September 20, 2012 – Casey Clabough, nonfiction writer
Casey Clabough is the author of the novel Confederado, the travel memoir The Warrior’s Path: Reflections Along an Ancient Route, and five scholarly books on southern writers, including Inhabiting Contemporary Southern & Appalachian Literature: Region & Place in the 21st Century. Clabough serves as editor of the literature section of the Virginia Foundation for the Humanities’ Encyclopedia Virginia and as general editor of the literary journal James Dickey Review. He lives on a farm in Appomattox County, Virginia and teaches at Lynchburg College.
February 23, 2012 – Lee Peterson, poet
Lee Peterson currently teaches creative writing courses full time at Pennsylvania State University, Altoona campus, where she held the position of 2004 “Emerging Writer-in-Residence.” She is the author of Rooms and Fields: Dramatic Monologues from the War in Bosnia, winner of the 2003 Stan and Tom Wick Poetry Prize. She gives readings and leads workshops nationally, including the 2007 Iowa Summer Writing Festival. Her poetry has been published in various journals, including North American Review, Runes: A Review of Poetry, Nimrod: International Journal of Prose and Poetry, and The Seattle Review.
January 26, 2012 – Diane Gilliam, poet
Diane Gillam is the author of several poetry collections, most recently, Kettle Bottom, which earned her numerous honors, including a spot on the American Booksellers Association Book Sense 2005 Top Ten Poetry Books list, the 2008 Chaffin Award for Appalachian Writing, and inclusion in The Pushcart Prize XXX anthology. In her review of Kettle Bottom, Catherine MacDonald gives the book high praise, “Set in 1920–21, a period of violent unrest known as the West Virginia Mine Wars, the poems in Kettle Bottom combine compelling narratives with the charged, heightened language of lyric poetry. It is an unforgettable combination, one that characterizes the very best contemporary verse.” Gillam has had her poems published in literary journals and magazines including Wind Magazine, Appalachian Journal, Shenandoah, Ploughshares, and The Spoon River Poetry Review.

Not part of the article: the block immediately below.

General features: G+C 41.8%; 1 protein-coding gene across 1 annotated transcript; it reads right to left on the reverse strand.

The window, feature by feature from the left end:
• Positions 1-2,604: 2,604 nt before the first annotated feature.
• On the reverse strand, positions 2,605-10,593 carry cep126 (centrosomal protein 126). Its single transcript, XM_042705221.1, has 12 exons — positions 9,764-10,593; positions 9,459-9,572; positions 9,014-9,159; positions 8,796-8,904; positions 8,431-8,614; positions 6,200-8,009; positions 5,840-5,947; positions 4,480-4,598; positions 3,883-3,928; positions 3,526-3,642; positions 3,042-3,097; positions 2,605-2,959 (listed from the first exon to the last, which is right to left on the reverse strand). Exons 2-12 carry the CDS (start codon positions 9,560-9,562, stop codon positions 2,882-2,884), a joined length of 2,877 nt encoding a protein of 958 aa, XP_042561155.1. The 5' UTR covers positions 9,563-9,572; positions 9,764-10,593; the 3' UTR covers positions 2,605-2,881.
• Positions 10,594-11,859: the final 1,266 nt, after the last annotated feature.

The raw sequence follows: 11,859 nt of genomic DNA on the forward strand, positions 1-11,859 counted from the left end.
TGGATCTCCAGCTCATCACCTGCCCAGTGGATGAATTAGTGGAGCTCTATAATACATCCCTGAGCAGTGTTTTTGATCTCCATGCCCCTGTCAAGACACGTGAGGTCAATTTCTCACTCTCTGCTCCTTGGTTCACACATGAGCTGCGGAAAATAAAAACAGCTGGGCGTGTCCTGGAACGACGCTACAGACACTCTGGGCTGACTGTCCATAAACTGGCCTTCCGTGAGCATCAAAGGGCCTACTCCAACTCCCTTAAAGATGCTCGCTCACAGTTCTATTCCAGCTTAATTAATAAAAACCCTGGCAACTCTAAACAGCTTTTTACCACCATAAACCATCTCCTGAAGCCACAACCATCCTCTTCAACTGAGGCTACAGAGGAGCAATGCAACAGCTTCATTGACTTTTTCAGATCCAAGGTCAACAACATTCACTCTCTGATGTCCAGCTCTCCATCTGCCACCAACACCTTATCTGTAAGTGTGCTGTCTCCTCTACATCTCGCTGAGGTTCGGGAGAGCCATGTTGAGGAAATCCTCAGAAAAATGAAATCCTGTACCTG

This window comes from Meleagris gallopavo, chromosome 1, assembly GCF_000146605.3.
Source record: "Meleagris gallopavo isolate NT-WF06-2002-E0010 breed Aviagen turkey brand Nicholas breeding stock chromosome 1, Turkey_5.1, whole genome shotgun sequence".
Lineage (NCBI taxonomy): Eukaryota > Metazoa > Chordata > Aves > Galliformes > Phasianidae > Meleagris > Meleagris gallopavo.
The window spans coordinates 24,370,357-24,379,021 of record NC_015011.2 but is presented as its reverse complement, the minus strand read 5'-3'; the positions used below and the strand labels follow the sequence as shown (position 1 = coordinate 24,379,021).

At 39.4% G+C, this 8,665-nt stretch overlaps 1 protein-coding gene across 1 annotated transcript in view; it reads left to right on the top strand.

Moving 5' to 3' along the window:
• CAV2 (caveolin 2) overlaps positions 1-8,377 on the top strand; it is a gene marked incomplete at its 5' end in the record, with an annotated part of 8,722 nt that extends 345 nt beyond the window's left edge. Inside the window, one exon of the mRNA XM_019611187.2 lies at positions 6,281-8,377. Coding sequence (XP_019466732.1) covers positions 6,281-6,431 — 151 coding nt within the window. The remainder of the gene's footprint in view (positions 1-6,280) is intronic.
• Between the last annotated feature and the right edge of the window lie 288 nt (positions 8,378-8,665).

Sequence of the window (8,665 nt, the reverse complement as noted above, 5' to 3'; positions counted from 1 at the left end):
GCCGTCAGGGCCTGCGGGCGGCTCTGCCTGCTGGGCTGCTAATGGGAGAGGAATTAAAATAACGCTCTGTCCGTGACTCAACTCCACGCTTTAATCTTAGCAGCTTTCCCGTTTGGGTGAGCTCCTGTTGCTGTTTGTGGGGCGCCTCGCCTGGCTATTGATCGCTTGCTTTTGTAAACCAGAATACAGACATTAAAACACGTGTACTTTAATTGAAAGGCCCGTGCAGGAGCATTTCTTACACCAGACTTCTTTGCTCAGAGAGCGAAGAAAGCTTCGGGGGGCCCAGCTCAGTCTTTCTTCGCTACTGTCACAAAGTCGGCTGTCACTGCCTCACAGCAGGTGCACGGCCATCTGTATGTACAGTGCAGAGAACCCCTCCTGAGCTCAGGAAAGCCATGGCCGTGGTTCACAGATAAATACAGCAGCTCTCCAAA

October 13, 2011 – Sehba Sarwar, multidisciplinary artist and director of Voice Breaking Boundaries
Sehba Sarwar is a writer, multidisplinary artist, and activist, currently based in Houston, Texas, where she serves as founding director of Voices Breaking Boundaries (VBB), and is an active voice at KPFT Pacifica Radio 90.1 FM. She continues to teach writing and multidisciplinary arts workshops at all levels, in both Pakistan and the US. She moves between the city of her birth Karachi, Pakistan, where she spent the first half of her life in a home filled with artists, activists and educators, and her adopted city, Houston, where she has recreated a community similar to the one in which she was raised. Her writings have appeared in anthologies, newspapers, and magazines in India, Pakistan, and the U.S., and her work (writings, installations and videos) explores displacement and women’s issues, moving between South Asia and the U.S. She is the author of the novel Black Wings, and her short stories have appeared in Muneeza Shamsie’s 2008 anthology of Pakistani women writers And The World Changed and in Neither Night Nor Day. Her essays have appeared in publications including The News on Sunday, The New York Times’ Sunday Magazine and Callaloo.
September 22, 2011 – G. C. Waldrep, poet